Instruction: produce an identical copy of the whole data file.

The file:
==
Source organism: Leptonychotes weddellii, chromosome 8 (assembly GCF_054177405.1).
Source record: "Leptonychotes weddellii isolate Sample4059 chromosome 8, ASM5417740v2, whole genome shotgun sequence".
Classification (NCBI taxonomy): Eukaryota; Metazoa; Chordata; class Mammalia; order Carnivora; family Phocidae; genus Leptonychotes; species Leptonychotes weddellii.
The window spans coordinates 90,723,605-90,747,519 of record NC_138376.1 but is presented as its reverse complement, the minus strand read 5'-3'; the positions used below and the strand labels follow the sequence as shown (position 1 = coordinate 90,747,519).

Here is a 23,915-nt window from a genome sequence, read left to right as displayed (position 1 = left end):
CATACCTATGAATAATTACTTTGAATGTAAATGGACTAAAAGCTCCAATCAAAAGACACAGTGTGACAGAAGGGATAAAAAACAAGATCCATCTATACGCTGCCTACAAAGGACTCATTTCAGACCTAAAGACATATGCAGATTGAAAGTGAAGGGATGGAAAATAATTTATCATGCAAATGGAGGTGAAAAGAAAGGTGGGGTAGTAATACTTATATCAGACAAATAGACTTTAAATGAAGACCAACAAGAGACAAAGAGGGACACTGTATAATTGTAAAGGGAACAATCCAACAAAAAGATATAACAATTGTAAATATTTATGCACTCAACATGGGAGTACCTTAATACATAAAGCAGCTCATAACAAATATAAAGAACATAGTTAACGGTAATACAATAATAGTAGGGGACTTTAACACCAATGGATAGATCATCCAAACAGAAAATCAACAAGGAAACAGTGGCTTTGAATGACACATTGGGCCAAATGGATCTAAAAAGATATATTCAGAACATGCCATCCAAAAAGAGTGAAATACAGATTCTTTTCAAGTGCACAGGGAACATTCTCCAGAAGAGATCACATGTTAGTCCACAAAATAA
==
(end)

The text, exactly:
Source organism: Leptonychotes weddellii, chromosome 8 (assembly GCF_054177405.1).
Source record: "Leptonychotes weddellii isolate Sample4059 chromosome 8, ASM5417740v2, whole genome shotgun sequence".
Classification (NCBI taxonomy): Eukaryota; Metazoa; Chordata; class Mammalia; order Carnivora; family Phocidae; genus Leptonychotes; species Leptonychotes weddellii.
The window spans coordinates 90,723,605-90,747,519 of record NC_138376.1 but is presented as its reverse complement, the minus strand read 5'-3'; the positions used below and the strand labels follow the sequence as shown (position 1 = coordinate 90,747,519).

Here is a 23,915-nt window from a genome sequence, read left to right as displayed (position 1 = left end):
CATACCTATGAATAATTACTTTGAATGTAAATGGACTAAAAGCTCCAATCAAAAGACACAGTGTGACAGAAGGGATAAAAAACAAGATCCATCTATACGCTGCCTACAAAGGACTCATTTCAGACCTAAAGACATATGCAGATTGAAAGTGAAGGGATGGAAAATAATTTATCATGCAAATGGAGGTGAAAAGAAAGGTGGGGTAGTAATACTTATATCAGACAAATAGACTTTAAATGAAGACCAACAAGAGACAAAGAGGGACACTGTATAATTGTAAAGGGAACAATCCAACAAAAAGATATAACAATTGTAAATATTTATGCACTCAACATGGGAGTACCTTAATACATAAAGCAGCTCATAACAAATATAAAGAACATAGTTAACGGTAATACAATAATAGTAGGGGACTTTAACACCAATGGATAGATCATCCAAACAGAAAATCAACAAGGAAACAGTGGCTTTGAATGACACATTGGGCCAAATGGATCTAAAAAGATATATTCAGAACATGCCATCCAAAAAGAGTGAAATACAGATTCTTTTCAAGTGCACAGGGAACATTCTCCAGAAGAGATCACATGTTAGTCCACAAAATAA